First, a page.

Dear Valued Visitor,

We have noticed that you are using an ad blocker software.

Although advertisements on the web pages may degrade your experience, our business certainly depends on them and we can only keep providing you high-quality research based articles as long as we can display ads on our pages.

To view this article, you can disable your ad blocker and refresh this page or simply login.

We only allow registered users to use ad blockers. You can sign up for free by clicking here or you can login if you are already a member.

Advanced Micro Devices, Inc. (AMD): Can Game Consoles Save It?

Page 1 of 2

Amidst mounting losses and debt, Advanced Micro Devices, Inc. (NYSE:AMD) appears to be all but finished, but big wins for AMD processors on future gaming consoles from Sony Corporation (ADR) (NYSE:SNE) and Microsoft Corporation (NASDAQ:MSFT) may turn things around.

The bear case for Advanced Micro Devices, Inc. (NYSE:AMD)

Advanced Micro Devices, Inc.Many, including fellow Motley Fool blogger Leo Sun, have presented the bear case for Advanced Micro Devices, Inc. (NYSE:AMD), so I won’t belabor it. Suffice it to say that just about everything went south for AMD in 2012.  Annual revenue declined 17% to $5.422 billion compared to 2011, while the company racked up a huge operating loss of $1.056 billion.  Meanwhile, AMD’s long term debt increased 33% to $2.037 billion, while its cash reserves decreased 43% to $1.002 billion. AMD’s PC processor market share, once as high as about 50%, is thought to have declined to about 17%.

Advanced Micro Devices, Inc. (NYSE:AMD)’s market share declines are a reflection of the fact that AMD’s highest performing products generally trail the highest performing products of its competitors in performance ratings.  For this, I like to rely on results shown by Passmark Software on their website, where they publish average results of thousands of users of their Performance Test utility.  AMD processors generally rank lower than Intel Corporation (NASDAQ:INTC) in the High End CPU classification, and AMD’s Radeon graphics cards generally rank lower than their main competitor, NVidia, in the High End GPU classification.

Given that Advanced Micro Devices, Inc. (NYSE:AMD) seemed to be losing on all fronts, the reports that AMD processors had been chosen for the next generation Sony Playstation and Microsoft Xbox consoles peaked my curiosity.  AMD and Sony Corporation (ADR) (NYSE:SNE) have confirmed that AMD will be in the Playstation 4, and the rumors about a similar processor in the next generation Xbox 720 appear highly credible.  What about the AMD processors made them attractive for consoles?  More importantly, what would be the impact to AMD’s bottom line?

Two wrongs make a right

The PS4 and future Xbox use what AMD calls Accelerated Processing Units (APUs) that combine a 64 bit Intel compatible multi-core CPU with a graphics processing unit (GPU) based on AMD’s Radeon line of discreet GPUs.  Since Intel Corporation (NASDAQ:INTC) is including GPUs in its latest Ivy Bridge processors, you might wonder what’s so special about AMD’s APUs.  The answer is that the graphics performance of the APUs is about equivalent to a separate mid-grade graphics card, whereas the HD4000 graphics performance in the best Ivy Bridge processors is not nearly as good.  This was confirmed in a recent AnandTech review of an APU (the A10-5800K) intended for desktop use.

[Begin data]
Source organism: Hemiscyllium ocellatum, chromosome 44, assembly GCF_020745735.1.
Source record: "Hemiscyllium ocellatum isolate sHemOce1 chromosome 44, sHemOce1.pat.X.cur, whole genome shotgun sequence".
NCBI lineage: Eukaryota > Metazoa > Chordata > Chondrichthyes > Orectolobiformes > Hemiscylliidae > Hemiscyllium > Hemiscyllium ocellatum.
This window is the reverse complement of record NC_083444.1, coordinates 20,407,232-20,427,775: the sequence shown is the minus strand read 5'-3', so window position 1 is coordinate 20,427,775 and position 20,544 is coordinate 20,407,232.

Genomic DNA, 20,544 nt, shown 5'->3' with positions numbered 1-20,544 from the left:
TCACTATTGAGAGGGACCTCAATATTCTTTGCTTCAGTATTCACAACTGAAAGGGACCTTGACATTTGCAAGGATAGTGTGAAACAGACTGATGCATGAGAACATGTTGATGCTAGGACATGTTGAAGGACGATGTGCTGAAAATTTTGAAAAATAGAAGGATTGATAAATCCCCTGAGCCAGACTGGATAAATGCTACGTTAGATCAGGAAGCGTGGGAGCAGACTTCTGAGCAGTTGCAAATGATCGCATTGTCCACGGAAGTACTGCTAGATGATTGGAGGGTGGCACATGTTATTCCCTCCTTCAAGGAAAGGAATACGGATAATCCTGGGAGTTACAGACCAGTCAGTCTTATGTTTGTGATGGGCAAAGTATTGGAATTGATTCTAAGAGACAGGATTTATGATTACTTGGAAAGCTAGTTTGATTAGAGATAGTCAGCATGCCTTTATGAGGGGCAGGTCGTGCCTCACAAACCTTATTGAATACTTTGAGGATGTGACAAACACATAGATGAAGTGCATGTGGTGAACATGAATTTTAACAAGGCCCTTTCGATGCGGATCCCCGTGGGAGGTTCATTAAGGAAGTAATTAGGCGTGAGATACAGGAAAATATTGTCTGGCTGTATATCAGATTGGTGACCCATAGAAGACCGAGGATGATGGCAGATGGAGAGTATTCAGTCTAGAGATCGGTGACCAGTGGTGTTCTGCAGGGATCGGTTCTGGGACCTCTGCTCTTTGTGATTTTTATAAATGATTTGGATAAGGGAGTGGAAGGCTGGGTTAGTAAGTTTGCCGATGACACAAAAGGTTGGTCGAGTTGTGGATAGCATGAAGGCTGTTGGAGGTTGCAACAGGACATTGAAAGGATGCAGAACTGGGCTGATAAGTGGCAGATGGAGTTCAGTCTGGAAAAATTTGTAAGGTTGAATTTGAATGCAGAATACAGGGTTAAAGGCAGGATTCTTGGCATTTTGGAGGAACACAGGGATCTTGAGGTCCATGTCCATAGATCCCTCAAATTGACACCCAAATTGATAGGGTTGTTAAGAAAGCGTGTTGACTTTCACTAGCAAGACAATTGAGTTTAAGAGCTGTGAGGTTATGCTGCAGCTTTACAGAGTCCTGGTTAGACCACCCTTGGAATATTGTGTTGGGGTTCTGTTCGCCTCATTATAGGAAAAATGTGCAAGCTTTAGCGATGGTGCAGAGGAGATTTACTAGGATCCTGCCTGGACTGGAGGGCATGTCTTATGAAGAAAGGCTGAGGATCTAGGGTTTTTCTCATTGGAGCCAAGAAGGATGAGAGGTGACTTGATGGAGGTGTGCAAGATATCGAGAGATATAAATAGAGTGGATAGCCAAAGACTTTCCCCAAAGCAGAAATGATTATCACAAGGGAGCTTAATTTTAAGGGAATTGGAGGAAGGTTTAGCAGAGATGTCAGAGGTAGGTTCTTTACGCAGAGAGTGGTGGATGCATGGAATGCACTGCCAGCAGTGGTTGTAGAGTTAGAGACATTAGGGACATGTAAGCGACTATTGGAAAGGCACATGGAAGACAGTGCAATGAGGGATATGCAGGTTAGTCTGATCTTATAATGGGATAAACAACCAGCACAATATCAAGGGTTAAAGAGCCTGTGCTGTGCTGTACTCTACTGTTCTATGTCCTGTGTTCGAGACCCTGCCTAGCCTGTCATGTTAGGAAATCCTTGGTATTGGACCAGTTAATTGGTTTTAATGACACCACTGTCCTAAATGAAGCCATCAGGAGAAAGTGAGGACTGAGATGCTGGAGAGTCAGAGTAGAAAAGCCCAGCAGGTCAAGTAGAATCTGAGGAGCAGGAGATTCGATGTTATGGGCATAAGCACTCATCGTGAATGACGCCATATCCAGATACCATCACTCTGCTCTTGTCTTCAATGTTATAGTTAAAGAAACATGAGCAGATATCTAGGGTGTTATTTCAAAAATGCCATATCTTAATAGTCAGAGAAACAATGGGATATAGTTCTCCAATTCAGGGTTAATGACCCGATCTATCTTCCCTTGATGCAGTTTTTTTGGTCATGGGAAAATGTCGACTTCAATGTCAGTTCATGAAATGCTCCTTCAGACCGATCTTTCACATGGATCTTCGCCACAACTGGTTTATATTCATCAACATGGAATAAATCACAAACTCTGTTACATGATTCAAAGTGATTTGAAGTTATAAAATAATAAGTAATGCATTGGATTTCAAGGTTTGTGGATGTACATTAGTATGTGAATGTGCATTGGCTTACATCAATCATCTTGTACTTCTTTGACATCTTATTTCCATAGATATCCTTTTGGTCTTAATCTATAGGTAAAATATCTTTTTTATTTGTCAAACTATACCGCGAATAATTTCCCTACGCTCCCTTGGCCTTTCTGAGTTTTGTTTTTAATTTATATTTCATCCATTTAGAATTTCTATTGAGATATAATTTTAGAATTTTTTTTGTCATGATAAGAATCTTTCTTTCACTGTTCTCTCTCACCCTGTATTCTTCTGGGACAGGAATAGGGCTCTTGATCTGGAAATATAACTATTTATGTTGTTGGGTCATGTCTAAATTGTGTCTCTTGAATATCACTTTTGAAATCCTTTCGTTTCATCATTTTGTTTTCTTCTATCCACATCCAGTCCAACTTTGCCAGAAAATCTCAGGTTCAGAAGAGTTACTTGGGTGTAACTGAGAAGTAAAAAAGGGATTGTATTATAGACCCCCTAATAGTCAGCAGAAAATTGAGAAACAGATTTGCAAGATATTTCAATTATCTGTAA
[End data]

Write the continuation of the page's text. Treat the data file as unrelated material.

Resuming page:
In fact, the internal Intel graphics is acceptable for casual use but not really suited for immersive, high definition gaming.  I’ve personally verified this on my Intel Ivy Bridge Core i7 3770K system.  For games like Crysis 2, played at 1080p resolution with graphics settings at maximum quality, the HD 4000 graphics frame rate was about 6 frames/sec, too slow to be usable.

So what AMD has done with the APU is combine a mid-grade CPU and a mid-grade GPU, which would be the wrong answers for serious PC enthusiasts wanting the very best performance, into a system-on-chip (SOC) that turns out to be the right answer for console manufacturers.

The future of consoles

But aren’t consoles on the decline? True, sales of consoles have slowed, but I think this is due to the very long time since the current Xbox and Playstation consoles were introduced in 2005-2006.  Also, PC performance has largely eclipsed current consoles for gaming, making them even less attractive.

I expect the next gen consoles to tap into some pent up demand, as well as find a place in the mobile device centric life style.  As powerful as mobile devices have become, they don’t provide enough graphics horsepower to run the most demanding games, nor will they for the foreseeable future.  Consoles can fill the performance gap between mobile devices and PCs for gaming.

Page 1 of 2
Loading Comments...